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GeorgeH

Comparing Scrolls to Determine Maker

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This picture shows 6 scrolls.

I am trying to decide if the first scroll (#1) on the top row was carved by the same maker as the 5 authentic scrolls to its right (#2 - 6).

The bottom row shows the same scrolls with the authentic scrolls at 50% transparency overlaying the unknown scroll (#1) so you can “see through” to compare them.

Do you think that the maker of the first scroll is the same person who carved the other 5 scrolls?

This is not a test; I do not know the answer.

Answers with probability are fine (such as I am 80% certain that...). Reasons behind your answer are welcome! Thanks!

 

scroll_comparison1.jpg

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I would say definitely not - the pegbox is so much broader especially near the throat, and the turns of the volute are much tighter.

the other 5 are pretty consistent 

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I'm new to the forum and far from an expert, but I think if they are from the same maker, then the maker was probably not trying to achieve the same result as in the other five, which, I agree with Martin, do appear fairly consistent.

This is obviously not an impossibility.  However, the scroll seems to contraindicate the attribution instead of support it, and I would think any attribution of the entire instrument would be in spite of the differences in the scroll and not due to the similarities in the scroll.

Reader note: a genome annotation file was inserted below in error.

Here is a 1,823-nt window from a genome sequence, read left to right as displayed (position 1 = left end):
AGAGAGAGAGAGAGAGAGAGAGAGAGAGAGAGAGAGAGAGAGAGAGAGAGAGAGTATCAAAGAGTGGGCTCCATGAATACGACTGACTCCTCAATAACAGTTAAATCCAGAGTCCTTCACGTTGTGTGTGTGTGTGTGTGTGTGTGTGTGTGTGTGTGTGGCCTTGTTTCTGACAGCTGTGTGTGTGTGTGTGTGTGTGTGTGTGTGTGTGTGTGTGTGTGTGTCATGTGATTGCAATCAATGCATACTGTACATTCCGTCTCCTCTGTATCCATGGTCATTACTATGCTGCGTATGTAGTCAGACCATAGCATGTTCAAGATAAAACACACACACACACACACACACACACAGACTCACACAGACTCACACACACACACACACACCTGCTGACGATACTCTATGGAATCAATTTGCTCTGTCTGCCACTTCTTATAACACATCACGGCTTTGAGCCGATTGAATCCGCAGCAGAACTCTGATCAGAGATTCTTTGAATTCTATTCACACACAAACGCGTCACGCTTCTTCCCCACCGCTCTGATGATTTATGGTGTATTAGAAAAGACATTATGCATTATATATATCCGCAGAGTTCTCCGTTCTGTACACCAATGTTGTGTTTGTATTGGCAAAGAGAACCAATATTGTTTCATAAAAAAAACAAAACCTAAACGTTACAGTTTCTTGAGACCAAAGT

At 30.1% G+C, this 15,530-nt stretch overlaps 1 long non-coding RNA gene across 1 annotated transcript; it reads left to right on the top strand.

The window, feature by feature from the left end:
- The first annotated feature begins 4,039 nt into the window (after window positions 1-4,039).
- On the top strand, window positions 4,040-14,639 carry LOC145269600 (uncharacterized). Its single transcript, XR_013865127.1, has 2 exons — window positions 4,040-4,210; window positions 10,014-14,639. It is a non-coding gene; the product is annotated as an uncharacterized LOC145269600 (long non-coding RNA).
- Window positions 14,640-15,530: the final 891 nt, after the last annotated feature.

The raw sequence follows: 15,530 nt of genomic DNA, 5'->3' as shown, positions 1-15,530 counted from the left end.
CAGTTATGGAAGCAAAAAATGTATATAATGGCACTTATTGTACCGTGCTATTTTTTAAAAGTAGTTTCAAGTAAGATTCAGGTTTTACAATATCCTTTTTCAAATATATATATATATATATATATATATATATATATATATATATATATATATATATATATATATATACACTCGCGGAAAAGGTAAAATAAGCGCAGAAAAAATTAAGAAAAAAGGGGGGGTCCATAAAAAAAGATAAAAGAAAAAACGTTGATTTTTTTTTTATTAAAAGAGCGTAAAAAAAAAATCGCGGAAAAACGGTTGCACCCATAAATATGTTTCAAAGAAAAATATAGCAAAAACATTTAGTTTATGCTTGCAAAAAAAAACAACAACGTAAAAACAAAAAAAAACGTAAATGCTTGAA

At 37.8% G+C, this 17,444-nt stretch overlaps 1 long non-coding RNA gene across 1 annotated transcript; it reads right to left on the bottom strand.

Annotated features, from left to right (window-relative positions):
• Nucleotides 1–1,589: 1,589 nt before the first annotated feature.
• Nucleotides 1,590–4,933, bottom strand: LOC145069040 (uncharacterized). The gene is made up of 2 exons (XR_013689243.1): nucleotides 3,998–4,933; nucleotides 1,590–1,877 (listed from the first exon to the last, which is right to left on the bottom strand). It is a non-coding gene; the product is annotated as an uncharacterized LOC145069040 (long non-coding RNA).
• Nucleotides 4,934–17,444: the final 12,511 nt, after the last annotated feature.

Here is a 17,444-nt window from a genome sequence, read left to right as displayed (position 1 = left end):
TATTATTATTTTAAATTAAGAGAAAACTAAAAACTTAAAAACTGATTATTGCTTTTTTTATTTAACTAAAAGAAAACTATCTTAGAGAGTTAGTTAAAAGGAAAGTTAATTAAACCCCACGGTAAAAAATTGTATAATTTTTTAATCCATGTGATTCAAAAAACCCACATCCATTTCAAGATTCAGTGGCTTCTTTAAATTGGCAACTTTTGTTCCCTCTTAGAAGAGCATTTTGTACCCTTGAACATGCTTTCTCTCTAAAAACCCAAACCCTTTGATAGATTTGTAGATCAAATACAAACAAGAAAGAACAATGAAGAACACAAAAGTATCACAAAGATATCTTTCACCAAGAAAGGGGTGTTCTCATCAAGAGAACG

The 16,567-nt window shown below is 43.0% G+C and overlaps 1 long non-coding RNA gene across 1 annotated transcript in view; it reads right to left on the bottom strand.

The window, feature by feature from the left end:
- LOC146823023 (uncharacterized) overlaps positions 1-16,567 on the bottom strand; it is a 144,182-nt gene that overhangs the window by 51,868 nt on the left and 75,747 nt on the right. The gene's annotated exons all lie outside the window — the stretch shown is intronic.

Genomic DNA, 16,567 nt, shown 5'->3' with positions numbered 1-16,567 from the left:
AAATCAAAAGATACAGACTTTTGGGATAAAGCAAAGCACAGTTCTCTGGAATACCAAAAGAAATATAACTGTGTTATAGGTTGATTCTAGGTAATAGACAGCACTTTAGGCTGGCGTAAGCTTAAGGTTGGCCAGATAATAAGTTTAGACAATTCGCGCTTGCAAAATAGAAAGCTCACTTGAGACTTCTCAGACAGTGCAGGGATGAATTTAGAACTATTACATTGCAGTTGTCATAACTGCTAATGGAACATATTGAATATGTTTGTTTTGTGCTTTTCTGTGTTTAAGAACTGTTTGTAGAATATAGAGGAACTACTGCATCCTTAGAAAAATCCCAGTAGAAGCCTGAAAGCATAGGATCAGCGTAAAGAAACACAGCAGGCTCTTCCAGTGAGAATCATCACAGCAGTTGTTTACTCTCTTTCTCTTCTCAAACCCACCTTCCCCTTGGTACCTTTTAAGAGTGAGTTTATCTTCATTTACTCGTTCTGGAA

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Thanks, Martin. I was noticing the more pronounced "duck tail" on the heel as well as the tighter turns of the volute. I did not notice the consistent difference in the width of the pegbox sides.

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The problem with all this comparisons is that a scroll is a 3 dimensional carveed object, so that a flat side view photo can't give much evidence. I doesn't show neither front nor rear view, length of the ears, chamfers, angles and roundings, tool marks etc., so such a reduction can be very misleading, in both directions.

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11 minutes ago, Blank face said:

The problem with all this comparisons is that a scroll is a 3 dimensional carveed object, so that a flat side view photo can't give much evidence.

Agree completely, but it can give some evidence, and perhaps enough in many cases. In this particular case, it is interesting to hear what Martin had to say when the profile was all he had to go on. 

It was also the first time I had tried photographic overlay to compare scrolls. I found that it is an interesting way to compare them. 

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